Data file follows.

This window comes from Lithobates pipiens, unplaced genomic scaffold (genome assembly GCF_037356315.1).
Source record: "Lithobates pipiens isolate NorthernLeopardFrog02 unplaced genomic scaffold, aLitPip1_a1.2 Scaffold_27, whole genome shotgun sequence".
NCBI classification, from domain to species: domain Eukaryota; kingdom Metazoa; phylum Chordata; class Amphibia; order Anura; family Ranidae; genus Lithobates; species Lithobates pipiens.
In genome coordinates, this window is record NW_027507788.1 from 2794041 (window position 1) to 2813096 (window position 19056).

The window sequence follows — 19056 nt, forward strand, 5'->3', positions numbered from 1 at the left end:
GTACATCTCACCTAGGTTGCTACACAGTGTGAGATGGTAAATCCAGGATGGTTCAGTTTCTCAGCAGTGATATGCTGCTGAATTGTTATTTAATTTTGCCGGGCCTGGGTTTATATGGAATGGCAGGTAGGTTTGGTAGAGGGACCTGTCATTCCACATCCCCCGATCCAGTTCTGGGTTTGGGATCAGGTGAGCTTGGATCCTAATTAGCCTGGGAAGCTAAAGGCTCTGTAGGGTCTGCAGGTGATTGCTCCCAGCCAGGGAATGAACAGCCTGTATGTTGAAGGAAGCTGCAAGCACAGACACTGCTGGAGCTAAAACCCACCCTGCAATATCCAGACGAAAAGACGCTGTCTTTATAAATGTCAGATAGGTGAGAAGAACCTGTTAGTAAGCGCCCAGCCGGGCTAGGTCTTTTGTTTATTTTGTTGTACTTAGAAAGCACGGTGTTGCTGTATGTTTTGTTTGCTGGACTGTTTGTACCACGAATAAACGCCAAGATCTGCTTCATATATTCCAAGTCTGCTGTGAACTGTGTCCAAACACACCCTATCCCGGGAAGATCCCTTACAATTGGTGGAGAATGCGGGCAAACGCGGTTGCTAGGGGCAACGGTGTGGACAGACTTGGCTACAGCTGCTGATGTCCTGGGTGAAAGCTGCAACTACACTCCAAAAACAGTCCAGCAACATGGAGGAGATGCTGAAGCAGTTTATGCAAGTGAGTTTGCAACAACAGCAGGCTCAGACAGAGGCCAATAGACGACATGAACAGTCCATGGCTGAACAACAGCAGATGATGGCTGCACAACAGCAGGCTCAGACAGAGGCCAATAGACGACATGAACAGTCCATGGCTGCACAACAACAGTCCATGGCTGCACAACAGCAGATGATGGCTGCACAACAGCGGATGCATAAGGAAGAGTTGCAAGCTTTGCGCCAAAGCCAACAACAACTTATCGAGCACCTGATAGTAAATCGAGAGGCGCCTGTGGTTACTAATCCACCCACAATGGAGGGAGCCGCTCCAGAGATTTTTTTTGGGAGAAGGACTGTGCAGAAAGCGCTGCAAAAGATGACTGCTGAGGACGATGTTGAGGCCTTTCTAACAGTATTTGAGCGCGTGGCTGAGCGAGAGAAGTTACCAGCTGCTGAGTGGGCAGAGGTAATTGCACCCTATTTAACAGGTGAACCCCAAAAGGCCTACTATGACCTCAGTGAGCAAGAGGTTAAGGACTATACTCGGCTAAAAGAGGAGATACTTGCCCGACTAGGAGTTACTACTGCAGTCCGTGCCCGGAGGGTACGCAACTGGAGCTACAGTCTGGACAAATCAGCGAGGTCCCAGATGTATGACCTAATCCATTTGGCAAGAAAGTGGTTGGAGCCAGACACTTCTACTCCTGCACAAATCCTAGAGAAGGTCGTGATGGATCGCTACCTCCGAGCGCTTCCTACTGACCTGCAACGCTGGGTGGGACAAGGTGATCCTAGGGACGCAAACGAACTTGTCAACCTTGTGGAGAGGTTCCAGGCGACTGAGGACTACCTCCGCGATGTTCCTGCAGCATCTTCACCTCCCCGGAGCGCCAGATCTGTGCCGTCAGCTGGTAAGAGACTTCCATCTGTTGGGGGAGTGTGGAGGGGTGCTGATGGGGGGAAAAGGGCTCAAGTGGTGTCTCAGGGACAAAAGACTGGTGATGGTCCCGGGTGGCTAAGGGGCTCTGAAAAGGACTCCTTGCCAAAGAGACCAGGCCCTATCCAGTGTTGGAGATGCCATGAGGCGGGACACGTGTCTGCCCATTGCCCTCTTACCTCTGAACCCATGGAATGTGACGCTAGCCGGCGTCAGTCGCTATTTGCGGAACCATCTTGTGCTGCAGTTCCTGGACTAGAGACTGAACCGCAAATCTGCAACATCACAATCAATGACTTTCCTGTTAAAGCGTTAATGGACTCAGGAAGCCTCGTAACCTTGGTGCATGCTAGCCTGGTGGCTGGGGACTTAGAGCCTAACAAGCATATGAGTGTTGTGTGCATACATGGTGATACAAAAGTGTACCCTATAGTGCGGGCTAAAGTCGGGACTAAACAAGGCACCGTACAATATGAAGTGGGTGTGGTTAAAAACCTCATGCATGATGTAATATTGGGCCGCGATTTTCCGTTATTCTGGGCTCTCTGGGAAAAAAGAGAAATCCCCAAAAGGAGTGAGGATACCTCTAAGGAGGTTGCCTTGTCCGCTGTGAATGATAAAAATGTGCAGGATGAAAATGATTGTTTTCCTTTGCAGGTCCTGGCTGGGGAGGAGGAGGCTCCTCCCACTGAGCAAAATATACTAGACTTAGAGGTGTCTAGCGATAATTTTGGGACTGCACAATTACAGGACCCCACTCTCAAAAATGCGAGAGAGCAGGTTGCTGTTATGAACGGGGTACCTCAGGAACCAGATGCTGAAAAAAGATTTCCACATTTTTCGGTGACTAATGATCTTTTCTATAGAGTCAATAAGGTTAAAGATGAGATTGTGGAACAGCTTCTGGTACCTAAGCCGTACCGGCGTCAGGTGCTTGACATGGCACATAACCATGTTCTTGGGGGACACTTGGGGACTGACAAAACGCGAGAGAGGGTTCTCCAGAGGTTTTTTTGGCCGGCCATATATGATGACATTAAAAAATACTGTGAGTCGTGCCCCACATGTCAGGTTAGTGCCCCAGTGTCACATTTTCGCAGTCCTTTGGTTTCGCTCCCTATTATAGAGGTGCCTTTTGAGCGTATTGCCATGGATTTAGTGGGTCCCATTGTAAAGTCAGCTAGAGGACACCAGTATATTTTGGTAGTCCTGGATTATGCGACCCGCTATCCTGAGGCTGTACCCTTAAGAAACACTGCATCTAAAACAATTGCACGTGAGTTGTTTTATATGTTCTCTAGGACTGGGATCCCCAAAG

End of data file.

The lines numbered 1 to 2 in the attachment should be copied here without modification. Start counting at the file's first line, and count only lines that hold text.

This window comes from Lithobates pipiens, unplaced genomic scaffold (genome assembly GCF_037356315.1).
Source record: "Lithobates pipiens isolate NorthernLeopardFrog02 unplaced genomic scaffold, aLitPip1_a1.2 Scaffold_27, whole genome shotgun sequence".